Institute for Far Eastern Studies (IFES)
NK Brief No. 11-03-15
Recently, Paek Ryong Chon was appointed as the new President of the Central Bank of the DPRK. Paek is known as the third son of late Paek Nam Sun, the former Foreign Minister of the DPRK.
According to the DPRK’s official news agency KCNA, a national meeting of commercial officials was held at the People’s Palace of Culture in Pyongyang on March 7, 2011. The list of attendees at this event included Paek Ryong Chon as the President of the Central Bank.
The senior Paek served as the Foreign Minister of the DPRK from 1998 to 2007 before he passed away in January 2007. His third son, Paek Ryong Chon, 49, made his public political appearances at the North-South Premier Talks and the Joint Committee for Inter-Korean Economic Cooperation meetings in Seoul on December 2007 as a department director of the Secretariat of the Cabinet.
Previously, he visited South Korea as a part of the North Korean delegation in 2002 at the first working-level talks of inter-Korean economic cooperation and again in June 2006 for the Inter-Korean Joint Event held in Kwangju.
The Central Bank was established in 1946 and is responsible for issuing bank notes, currency control and regulating other banks. The Central Bank also operates as a savings and insurance institution that provides services for the general population of North Korea through regional branch offices.
Paek’s new appointment is believed to be largely in consideration for the late foreign minister, Paek Nam Sun.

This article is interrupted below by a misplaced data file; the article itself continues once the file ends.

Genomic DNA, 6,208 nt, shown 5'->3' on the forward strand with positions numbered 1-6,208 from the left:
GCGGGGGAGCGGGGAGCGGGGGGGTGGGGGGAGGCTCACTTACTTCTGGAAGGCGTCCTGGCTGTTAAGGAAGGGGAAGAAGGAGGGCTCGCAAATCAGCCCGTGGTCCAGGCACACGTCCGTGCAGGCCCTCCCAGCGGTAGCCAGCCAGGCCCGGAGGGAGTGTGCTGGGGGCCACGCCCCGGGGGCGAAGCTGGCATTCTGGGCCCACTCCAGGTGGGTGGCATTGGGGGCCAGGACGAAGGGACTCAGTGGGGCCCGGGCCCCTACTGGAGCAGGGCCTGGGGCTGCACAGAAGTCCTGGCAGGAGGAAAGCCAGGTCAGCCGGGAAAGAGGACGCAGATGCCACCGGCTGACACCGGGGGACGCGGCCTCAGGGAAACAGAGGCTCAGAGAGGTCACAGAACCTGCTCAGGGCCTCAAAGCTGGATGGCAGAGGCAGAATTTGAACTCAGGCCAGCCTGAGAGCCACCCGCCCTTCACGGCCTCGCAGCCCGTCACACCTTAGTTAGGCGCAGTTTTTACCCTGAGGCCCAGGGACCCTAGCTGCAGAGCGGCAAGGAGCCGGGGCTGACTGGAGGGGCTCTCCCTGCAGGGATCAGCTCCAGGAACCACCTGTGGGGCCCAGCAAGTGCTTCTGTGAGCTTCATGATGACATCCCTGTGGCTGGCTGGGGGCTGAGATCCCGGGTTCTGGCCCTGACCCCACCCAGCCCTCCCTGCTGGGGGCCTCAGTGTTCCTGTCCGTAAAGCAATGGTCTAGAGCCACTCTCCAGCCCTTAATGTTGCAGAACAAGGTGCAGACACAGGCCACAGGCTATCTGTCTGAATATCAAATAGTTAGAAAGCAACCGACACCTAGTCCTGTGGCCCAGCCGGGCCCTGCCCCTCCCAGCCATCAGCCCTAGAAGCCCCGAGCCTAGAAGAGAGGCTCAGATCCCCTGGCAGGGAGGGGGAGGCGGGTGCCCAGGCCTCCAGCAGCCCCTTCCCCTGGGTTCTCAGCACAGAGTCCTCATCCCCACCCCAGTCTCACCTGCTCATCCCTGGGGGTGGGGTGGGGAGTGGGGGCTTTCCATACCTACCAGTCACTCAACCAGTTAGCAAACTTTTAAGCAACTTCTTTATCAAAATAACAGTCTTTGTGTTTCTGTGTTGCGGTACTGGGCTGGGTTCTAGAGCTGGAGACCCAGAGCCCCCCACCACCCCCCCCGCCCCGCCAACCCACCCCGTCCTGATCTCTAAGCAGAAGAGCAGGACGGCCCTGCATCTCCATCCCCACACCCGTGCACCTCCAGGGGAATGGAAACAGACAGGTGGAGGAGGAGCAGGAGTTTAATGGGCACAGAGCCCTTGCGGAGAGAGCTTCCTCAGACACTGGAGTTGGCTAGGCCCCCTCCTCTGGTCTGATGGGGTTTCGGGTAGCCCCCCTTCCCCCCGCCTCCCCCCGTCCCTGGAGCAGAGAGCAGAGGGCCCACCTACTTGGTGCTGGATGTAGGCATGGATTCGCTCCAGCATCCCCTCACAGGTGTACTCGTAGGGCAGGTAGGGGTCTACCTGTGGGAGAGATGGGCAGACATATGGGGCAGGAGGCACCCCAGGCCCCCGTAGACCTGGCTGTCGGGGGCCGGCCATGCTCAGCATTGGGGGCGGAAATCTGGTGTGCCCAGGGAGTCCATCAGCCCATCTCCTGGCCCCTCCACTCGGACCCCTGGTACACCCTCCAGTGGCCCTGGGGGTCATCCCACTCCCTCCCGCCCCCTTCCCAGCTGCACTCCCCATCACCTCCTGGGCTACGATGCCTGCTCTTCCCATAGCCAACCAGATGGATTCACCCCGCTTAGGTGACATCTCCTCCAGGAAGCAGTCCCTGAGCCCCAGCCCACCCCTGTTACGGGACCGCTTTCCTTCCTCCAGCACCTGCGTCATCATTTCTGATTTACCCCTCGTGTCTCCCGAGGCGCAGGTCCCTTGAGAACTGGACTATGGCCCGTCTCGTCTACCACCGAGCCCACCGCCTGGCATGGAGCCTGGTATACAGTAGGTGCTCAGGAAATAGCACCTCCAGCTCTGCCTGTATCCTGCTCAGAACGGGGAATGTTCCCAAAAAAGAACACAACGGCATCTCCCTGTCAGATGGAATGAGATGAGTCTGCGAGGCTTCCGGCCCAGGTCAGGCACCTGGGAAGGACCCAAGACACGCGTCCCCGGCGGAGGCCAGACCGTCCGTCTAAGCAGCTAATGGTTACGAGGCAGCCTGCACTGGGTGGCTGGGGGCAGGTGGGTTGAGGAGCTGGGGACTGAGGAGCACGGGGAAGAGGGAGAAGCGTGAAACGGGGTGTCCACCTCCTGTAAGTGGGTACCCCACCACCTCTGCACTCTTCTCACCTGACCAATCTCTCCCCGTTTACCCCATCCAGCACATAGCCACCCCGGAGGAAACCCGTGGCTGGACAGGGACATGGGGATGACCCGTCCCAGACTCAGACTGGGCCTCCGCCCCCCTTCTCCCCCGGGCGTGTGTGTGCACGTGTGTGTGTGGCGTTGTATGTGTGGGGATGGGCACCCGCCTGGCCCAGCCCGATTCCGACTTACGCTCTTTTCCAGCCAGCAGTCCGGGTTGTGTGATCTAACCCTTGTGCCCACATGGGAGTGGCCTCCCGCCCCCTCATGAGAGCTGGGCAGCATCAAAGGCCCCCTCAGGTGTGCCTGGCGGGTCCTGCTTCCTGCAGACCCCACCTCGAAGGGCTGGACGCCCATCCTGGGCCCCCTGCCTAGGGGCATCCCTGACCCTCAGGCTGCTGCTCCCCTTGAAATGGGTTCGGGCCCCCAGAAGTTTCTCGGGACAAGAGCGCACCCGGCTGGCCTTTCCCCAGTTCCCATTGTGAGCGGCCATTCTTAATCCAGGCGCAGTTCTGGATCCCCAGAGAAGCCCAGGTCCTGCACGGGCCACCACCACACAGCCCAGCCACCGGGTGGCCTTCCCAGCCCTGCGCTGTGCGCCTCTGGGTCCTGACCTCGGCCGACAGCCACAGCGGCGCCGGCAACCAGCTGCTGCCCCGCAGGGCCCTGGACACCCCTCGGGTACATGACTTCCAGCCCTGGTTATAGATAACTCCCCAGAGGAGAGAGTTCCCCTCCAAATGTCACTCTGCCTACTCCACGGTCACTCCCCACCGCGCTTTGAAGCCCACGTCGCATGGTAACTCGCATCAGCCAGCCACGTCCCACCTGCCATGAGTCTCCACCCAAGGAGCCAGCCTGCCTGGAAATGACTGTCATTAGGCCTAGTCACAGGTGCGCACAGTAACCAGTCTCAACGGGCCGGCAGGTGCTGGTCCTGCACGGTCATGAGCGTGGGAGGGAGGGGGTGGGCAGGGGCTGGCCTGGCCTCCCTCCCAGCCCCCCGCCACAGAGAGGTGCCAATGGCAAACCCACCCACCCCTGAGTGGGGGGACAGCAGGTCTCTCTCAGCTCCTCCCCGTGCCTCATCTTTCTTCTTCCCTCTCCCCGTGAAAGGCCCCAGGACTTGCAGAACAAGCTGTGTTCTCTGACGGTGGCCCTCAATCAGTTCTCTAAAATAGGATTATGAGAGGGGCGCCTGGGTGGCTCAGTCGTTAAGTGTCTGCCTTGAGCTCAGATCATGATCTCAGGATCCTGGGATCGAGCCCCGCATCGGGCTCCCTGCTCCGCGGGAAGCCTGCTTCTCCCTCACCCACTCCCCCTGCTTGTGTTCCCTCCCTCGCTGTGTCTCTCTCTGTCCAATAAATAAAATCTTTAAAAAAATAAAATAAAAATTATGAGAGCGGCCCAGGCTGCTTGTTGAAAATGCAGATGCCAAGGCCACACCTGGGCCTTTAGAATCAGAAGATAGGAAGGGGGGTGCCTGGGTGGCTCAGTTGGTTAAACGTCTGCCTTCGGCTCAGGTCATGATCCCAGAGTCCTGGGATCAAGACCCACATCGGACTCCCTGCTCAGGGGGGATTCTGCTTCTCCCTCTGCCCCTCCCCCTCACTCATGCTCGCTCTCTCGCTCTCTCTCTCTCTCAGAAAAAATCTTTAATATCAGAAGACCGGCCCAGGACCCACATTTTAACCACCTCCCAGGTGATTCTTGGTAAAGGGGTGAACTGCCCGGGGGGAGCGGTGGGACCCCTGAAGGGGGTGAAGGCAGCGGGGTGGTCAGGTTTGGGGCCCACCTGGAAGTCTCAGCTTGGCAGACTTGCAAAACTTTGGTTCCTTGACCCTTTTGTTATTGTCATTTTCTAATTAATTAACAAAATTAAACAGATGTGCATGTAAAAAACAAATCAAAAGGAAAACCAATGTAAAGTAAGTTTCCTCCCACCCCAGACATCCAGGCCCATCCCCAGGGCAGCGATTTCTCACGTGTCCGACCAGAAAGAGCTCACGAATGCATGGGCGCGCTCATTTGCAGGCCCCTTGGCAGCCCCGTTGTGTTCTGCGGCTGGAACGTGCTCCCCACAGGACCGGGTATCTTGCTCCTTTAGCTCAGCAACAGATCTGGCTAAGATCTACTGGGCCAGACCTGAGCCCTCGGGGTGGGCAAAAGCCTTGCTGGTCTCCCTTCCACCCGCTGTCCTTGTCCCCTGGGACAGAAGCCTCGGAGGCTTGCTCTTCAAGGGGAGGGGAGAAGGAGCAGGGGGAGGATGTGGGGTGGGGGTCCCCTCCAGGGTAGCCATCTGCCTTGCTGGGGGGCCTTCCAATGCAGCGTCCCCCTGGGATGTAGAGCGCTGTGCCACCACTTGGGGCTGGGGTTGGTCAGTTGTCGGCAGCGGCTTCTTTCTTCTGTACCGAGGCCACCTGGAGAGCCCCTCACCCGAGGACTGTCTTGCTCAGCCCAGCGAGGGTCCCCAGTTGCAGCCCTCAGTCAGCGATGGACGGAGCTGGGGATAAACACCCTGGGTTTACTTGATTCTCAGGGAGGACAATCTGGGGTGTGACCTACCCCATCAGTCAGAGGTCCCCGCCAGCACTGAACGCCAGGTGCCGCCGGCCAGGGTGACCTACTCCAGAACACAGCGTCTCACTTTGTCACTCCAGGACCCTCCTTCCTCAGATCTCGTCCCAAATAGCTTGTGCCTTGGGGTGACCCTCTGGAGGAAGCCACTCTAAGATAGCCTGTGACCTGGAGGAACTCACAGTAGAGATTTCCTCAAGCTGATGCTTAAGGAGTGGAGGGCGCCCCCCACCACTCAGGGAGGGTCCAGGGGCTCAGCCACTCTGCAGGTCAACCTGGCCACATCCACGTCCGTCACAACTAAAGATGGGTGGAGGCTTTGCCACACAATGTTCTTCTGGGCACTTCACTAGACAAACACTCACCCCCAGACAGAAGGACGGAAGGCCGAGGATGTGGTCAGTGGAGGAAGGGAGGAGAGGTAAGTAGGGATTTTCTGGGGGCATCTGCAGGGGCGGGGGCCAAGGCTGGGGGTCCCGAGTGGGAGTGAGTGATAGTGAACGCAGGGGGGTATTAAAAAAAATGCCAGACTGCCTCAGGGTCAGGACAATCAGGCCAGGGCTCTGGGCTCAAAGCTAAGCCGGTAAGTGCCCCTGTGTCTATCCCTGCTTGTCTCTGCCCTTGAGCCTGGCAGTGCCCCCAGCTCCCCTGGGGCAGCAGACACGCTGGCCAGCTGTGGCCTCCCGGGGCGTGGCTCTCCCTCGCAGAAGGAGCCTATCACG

Meanwhile, Ryang Ui Gyong was appointed as the Chairman of the State Price Commission, which was formerly known as the State Price Bureau.
The KCNA made a referral to Ryang Ui Gyong as the Chairman of the State Price Commission in a recent report on a national meeting of commercial officials.
Not much is known about Ryang. He is speculated to have built his career in the State Price Bureau as a technocrat.
The State Price Commission is responsible for the price control of agricultural and industrial prices and wage systems, calculating the living costs for the people. The recent upgrade from a bureau to a commission is analyzed by many experts as North Korea’s move toward stronger price control policy to stabilize prices.
The Commission is also in charge of regulating import and export prices twice a year. This is evaluated as an attempt to prevent imports from being imported at a higher price and exports from being exported at a lower price than the international market average.
In the past, the State Planning Commission and the State Science and Technology Commission were the two main commissions in North Korea. However, since June 2010, the number of commissions has risen to five, a result of the reorganization of the Ministry of Education to Education Commission, the Joint Venture and Investment Guidance Bureau to the Committee of Investment and Joint Ventures, and the State Price Bureau to the State Price Commission.